On May 19, strikers shut down dozens of factories and temporarily blocked the road to the Toussaint Louverture International airport in Port-au-Prince as part of their actions. They then marched in the direction of the Presidential Palace before they were met by riot police, who deployed tear gas against the workers. 
The Association of Industries of Haiti has denounced the strike, stating that the strikes are being led by isolated “militants and syndicalists.” They also levied accusations against strikers stating that they attacked the factories, as well as their fellow workers within, leading to the temporary closure of factories on May 19. 
The workers have maintained their willingness to continue the strike, but cracks in their mobilization are beginning to show. Haiti’s constant crisis of poverty makes it difficult for the strike to maintain momentum over the long run. 
“After three weeks of protests, people are getting tired,” said Dominique. “Families are beginning to have financial issues.”
But Batay Ouviye and the other unions are already planning their next actions in the event that the strike comes to an end. 
The current strike continues years of actions to demand an increase in wages and improved labor conditions for textile and factory workers. The first minimum wage was established in the 1980s, and it was raised again in 1995. Since then, the minimum wage has not kept up with inflation.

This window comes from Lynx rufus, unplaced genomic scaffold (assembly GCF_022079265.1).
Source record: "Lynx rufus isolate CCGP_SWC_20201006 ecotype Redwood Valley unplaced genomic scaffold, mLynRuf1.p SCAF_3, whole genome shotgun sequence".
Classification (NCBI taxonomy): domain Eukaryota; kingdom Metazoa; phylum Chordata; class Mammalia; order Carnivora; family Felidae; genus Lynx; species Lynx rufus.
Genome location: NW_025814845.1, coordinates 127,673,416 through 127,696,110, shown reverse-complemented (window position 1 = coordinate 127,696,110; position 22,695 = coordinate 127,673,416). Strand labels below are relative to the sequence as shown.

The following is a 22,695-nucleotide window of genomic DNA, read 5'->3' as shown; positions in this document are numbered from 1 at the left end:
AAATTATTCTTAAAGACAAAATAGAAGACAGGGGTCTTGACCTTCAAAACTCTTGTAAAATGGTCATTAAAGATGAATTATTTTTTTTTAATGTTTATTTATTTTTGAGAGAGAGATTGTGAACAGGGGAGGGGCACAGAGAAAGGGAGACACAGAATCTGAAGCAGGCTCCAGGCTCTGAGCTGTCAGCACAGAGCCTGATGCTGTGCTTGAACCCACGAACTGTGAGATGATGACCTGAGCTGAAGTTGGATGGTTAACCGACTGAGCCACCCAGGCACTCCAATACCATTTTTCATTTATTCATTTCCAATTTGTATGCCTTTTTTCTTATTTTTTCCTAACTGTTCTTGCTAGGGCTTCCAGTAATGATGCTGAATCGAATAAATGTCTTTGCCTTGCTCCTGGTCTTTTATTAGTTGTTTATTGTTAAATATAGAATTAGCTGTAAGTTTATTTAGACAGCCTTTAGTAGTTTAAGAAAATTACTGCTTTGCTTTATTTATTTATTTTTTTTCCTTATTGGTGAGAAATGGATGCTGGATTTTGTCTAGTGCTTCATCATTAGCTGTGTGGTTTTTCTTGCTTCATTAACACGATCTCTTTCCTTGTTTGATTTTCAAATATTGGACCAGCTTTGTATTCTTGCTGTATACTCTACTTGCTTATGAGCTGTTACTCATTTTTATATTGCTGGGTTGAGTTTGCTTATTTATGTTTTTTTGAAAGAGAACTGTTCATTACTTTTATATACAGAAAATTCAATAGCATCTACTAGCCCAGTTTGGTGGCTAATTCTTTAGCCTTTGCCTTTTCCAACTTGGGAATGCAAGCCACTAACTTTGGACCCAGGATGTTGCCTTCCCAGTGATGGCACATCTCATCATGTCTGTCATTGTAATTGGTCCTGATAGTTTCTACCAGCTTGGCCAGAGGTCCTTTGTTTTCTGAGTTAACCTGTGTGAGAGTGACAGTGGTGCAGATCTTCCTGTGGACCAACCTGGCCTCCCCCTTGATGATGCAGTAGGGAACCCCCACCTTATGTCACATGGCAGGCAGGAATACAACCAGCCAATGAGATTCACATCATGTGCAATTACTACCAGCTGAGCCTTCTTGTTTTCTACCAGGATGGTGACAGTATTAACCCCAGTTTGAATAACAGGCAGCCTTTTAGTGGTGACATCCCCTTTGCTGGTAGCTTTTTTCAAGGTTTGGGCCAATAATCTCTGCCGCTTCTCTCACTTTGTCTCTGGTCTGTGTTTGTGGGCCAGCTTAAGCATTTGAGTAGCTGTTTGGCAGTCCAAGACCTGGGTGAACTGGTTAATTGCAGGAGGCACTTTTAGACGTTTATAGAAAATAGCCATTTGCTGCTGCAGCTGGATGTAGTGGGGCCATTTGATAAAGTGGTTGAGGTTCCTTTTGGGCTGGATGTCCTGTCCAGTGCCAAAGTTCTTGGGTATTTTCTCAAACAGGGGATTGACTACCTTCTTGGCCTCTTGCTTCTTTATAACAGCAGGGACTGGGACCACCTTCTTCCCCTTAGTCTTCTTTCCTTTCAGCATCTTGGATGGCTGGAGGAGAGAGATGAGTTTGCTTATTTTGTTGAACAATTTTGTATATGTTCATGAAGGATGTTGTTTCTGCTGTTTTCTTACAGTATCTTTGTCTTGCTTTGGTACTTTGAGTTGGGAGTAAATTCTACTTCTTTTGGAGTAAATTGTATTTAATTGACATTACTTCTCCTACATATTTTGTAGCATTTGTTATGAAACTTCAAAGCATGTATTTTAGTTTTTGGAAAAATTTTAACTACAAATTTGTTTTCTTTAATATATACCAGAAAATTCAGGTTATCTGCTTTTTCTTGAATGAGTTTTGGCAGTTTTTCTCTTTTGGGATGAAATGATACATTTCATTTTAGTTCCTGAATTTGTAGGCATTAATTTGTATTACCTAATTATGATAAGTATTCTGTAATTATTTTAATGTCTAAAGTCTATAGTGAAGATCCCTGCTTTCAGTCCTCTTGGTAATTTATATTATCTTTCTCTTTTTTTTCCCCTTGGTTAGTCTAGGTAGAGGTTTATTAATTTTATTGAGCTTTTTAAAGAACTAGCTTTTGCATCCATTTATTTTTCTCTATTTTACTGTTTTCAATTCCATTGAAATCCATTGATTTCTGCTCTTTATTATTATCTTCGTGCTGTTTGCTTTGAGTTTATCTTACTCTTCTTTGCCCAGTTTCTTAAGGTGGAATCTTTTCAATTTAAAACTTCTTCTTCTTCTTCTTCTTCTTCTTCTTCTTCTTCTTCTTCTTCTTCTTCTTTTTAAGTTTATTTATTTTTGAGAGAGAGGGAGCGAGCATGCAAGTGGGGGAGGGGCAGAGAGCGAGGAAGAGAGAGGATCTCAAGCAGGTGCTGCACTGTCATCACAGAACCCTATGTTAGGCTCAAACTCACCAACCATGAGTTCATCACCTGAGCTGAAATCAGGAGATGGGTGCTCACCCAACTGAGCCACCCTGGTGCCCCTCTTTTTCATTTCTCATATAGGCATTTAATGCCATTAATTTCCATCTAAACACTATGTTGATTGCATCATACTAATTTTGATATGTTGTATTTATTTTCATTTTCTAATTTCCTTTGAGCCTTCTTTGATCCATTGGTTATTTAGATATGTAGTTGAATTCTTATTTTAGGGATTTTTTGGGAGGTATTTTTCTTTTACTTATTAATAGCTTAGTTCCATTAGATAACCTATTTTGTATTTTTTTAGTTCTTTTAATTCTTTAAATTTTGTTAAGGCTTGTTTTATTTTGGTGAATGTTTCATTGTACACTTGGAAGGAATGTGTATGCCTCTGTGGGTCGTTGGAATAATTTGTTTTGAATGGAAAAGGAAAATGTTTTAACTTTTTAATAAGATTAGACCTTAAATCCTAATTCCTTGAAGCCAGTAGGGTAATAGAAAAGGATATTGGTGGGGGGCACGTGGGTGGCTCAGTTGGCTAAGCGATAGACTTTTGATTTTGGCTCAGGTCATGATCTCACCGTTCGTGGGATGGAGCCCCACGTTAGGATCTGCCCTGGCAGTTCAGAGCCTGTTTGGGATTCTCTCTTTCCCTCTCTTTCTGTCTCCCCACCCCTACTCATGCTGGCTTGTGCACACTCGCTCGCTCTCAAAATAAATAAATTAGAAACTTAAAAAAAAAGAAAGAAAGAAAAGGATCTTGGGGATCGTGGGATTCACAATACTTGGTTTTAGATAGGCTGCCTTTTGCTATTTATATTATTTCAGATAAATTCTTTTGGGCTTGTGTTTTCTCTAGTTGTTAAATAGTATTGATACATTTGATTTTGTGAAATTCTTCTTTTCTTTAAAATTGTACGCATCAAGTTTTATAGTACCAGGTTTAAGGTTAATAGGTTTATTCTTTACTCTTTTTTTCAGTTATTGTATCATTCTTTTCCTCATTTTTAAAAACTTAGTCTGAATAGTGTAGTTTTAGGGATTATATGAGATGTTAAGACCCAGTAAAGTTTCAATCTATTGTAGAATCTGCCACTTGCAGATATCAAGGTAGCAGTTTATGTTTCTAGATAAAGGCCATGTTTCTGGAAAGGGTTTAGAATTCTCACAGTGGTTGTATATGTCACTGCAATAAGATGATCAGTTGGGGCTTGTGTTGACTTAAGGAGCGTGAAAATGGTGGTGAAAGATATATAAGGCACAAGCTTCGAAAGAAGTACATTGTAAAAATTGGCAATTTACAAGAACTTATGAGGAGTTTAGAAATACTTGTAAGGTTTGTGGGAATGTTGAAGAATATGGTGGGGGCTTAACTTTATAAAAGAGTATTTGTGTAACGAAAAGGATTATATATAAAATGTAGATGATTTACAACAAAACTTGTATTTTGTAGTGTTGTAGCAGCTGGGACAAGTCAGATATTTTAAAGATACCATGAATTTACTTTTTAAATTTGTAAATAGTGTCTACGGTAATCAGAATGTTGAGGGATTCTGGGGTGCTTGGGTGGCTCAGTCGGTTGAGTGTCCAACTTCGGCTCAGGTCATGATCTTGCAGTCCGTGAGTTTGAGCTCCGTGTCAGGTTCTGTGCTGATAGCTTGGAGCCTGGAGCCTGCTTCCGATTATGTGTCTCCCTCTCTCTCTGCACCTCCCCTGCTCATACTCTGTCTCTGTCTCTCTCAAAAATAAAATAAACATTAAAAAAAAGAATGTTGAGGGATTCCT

“Every year it gets more and more difficult to survive,” said Dominique. “The inflation takes more and more of the worker’s money. There is no stability. Because of this the workers are demanding higher wages.”
In 2008, the Haitian parliament discussed raising the minimum wage in order to keep up with inflation. But these efforts were derailed by pressure from the United States, with the U.S. Embassy telling officials that any efforts to raise the minimum wage would hurt the economy and threaten trade agreements.
Secret embassy cables exposed by Wikileaks in 2011 highlight the collusion between the United States and businesses to keep the minimum wage low. These revelations led The Nation Magazine and Haiti Liberte to conclude, "U.S. Embassy in Haiti worked closely with factory owners contracted by Levi’s, Hanes, and Fruit of the Loom to aggressively block a paltry minimum wage increase."
Despite the pushback from the United States and  companies, the Haitian Parliament successfully raised the minimum wage to roughly 5.11 U.S. dollars for an eight-hour workday in 2014. Yet, this raise does little to assist families that teeter on the poverty line.